We’ll hang stands on the east sides of the plots. We’ll doze 60-foot windrows or huge brush piles behind the stands to keep deer from coming in downwind and busting us. We’ll construct obstacles on the upwind (west) sides of the plots to funnel does and bucks into the feed. We’ll plant an annual that grows lush frrom late summer through mid-fall. Dougherty recommends we also sow BioLogic Maximum in August in one of the plots. The tall, leafy New Zealand brassica plants, which have 34 to 38 percent crude protein, are our land manager’s favorite for attracting and nourishing bucks after the rut. “Deer won’t use this plot until the starch in the brassica plants turns to sugar when it gets cold in December,” he says. “But then you’ll have a great late-season hunting spot.”

[pagebreak] C. Living Brush Piles One of Dougherty’s innovative ways to create yet more deer feed and cover is with “living brush piles.” Check out the ones that rim the logging road on the east side of our property. To make them, we sawed into 3- to 6-inch trees and shrubs but didn’t cut all the way and sever them from the stumps. We sawed through the trunks just until the tops toppled over. The trees will live at least one or two years and will provide abundant and reachable browse for deer.

**D. Hourglass-Shaped Plots ** Dougherty’s specialty is designing, building and planting small food plots that guarantee close encounters with bucks. He recommends positioning irregularly shaped plots across a property so you can hunt various winds.

“The closer you position a plot to the thick stuff, the higher the chance that a mature buck will show up in the plot during daylight hours,” Dougherty says.

Dougherty’s favorite signature plot is his “See-Through Hourglass.” He recommends a pair for our tract on the west side. Both plots are less than one acre and are necked down to 30 yards in the middle. The plan is for deer to walk into the plot’s neck, where they can see both ends of the plot. This will make them feel safe, so they stay and feed. To make that happen, we’ll pile some trees and brush that we bulldozed and cut when building the plots on the upwind side of the necks in the plots; these barriers and edges should direct and funnel some animals into the center. Also, because some old does and bucks will try to enter our plots with their noses in the wind, we’ll build windrows 60 to 70 yards long directly behind our main hunting stands to block the deer and force them in on an upwind side.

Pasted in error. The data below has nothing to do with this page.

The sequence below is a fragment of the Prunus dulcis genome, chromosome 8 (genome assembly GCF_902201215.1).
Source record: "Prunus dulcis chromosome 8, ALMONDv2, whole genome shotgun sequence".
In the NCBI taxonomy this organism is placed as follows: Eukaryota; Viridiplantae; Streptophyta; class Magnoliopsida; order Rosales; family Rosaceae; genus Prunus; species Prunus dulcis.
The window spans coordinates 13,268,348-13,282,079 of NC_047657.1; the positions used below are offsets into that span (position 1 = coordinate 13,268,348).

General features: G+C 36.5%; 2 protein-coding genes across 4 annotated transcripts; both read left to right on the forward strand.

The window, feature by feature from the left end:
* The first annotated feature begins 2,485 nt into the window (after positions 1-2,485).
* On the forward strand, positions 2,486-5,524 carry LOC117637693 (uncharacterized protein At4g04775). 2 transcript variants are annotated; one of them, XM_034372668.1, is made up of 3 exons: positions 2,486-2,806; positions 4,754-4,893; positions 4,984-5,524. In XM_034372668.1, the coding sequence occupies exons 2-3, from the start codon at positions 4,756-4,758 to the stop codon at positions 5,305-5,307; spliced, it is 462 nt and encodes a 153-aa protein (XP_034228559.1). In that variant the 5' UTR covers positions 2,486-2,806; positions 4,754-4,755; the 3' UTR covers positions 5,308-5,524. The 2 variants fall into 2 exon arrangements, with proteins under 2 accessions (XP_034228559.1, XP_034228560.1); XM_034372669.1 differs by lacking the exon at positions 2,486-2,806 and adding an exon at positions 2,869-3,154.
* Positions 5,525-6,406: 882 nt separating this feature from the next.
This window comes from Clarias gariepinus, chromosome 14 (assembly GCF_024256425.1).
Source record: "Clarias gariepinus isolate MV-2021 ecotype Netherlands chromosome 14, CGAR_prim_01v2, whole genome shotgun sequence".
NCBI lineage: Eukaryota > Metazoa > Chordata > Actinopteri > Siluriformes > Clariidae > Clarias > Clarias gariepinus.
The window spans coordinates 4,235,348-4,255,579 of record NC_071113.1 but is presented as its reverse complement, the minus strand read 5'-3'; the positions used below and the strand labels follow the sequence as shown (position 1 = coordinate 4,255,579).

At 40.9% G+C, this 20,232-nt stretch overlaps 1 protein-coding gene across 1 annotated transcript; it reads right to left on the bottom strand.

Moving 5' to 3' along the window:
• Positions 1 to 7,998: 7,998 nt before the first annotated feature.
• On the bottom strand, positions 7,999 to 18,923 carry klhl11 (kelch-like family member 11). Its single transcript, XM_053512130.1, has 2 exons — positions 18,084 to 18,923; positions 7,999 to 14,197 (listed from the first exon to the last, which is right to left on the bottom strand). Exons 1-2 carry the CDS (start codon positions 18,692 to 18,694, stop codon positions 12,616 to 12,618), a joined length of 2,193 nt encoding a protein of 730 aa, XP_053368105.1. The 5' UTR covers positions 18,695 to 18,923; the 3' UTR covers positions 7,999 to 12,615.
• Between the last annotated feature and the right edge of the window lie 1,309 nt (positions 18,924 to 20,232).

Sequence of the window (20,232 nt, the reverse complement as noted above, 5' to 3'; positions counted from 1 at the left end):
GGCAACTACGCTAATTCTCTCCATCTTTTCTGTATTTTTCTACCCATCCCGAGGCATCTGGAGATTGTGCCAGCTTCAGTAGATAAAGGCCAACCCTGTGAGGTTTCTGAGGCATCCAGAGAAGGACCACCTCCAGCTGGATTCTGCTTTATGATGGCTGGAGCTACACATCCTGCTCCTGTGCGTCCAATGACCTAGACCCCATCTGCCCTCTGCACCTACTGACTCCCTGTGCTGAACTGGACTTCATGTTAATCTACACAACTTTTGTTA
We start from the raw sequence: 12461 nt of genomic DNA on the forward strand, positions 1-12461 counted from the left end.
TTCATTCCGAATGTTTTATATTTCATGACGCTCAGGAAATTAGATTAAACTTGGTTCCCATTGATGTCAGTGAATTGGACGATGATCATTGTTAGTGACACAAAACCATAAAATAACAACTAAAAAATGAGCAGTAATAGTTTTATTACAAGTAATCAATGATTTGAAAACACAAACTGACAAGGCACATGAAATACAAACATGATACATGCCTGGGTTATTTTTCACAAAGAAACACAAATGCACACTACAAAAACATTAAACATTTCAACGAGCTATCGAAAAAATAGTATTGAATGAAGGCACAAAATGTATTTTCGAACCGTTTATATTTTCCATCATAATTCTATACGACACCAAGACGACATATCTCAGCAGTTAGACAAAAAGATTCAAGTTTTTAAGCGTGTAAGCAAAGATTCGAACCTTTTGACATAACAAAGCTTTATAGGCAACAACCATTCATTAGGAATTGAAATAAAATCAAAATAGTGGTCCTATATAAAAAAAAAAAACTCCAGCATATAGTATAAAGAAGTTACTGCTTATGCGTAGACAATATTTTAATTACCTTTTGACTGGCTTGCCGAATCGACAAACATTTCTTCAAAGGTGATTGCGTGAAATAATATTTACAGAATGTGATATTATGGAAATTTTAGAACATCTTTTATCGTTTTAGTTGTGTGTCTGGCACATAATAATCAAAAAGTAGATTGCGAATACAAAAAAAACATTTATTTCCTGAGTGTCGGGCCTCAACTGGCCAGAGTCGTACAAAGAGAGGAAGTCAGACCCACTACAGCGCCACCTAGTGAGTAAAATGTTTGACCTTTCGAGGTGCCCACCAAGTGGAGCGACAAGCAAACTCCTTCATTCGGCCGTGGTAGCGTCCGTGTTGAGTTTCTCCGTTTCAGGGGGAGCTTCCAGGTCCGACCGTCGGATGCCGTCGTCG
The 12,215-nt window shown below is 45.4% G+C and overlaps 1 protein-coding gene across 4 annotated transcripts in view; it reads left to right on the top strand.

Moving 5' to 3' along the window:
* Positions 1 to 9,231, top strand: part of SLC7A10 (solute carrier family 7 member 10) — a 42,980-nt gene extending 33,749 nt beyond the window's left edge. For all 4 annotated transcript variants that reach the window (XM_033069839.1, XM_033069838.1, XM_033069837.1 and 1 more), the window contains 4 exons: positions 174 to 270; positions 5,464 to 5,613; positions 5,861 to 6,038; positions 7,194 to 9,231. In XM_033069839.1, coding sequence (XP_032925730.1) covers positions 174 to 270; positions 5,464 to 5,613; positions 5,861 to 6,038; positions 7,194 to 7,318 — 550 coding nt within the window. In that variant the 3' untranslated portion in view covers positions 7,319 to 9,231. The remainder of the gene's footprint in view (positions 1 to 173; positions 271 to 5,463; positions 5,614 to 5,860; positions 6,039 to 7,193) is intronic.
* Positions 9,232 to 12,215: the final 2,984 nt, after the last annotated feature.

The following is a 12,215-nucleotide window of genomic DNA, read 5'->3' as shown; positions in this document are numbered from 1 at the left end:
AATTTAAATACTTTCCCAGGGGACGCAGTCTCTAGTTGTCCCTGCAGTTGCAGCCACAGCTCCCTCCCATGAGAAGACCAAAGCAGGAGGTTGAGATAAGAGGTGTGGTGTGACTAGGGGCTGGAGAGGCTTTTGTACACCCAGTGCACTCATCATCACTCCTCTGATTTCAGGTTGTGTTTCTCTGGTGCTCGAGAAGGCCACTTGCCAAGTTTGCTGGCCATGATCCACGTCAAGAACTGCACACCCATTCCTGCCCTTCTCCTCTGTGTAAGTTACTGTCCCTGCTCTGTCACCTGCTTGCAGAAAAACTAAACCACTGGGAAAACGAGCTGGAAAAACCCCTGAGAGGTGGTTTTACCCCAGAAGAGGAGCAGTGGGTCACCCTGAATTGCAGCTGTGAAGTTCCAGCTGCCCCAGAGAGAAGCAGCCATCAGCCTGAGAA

Dougherty suggests we sow these plots about 45 days before the fall’s first frost with a fast-growing annual attractant to maximize deer traffic to our plots before the rut begins.

**E. Roadside Eats ** Once the loggers finished the aggressive timber cut through the heart of our woods in Phase One, we had them grade most of the nearby interior roads. Now we’re rolling in with our ATV, plowing and seeding those roadbeds and edges as if they were food plots.

“Planting a thousand yards of road is equal to putting in a one-acre food plot,” notes Dougherty. “And deer will walk right down them. Wherever they pass you, they’ll be in bow range.”

Logging roads are already open and easy to access, so sowing them with a high-quality perennial is a no-brainer. For roads, Dougherty recommends a clover blend. The long strips of clover should grow for four or five years from April through August.

Greens tend to grow best on north-south roads that receive three to four hours of sunlight each day. “But plant as many roads as you can for maximum food tonnage and to create edge habitat for your deer,” says our architect. If your roads are too narrow and dark, hire someone with a bulldozer to widen them by 10 to 15 feet in places. This way lush clover, blackberries, greenbrier and other forage will sprout up on the edges. (You might as well fertilize that stuff once a year, too, with 10-10-10.) The pushed-over trees will provide both whitetails and hunters with more hiding cover.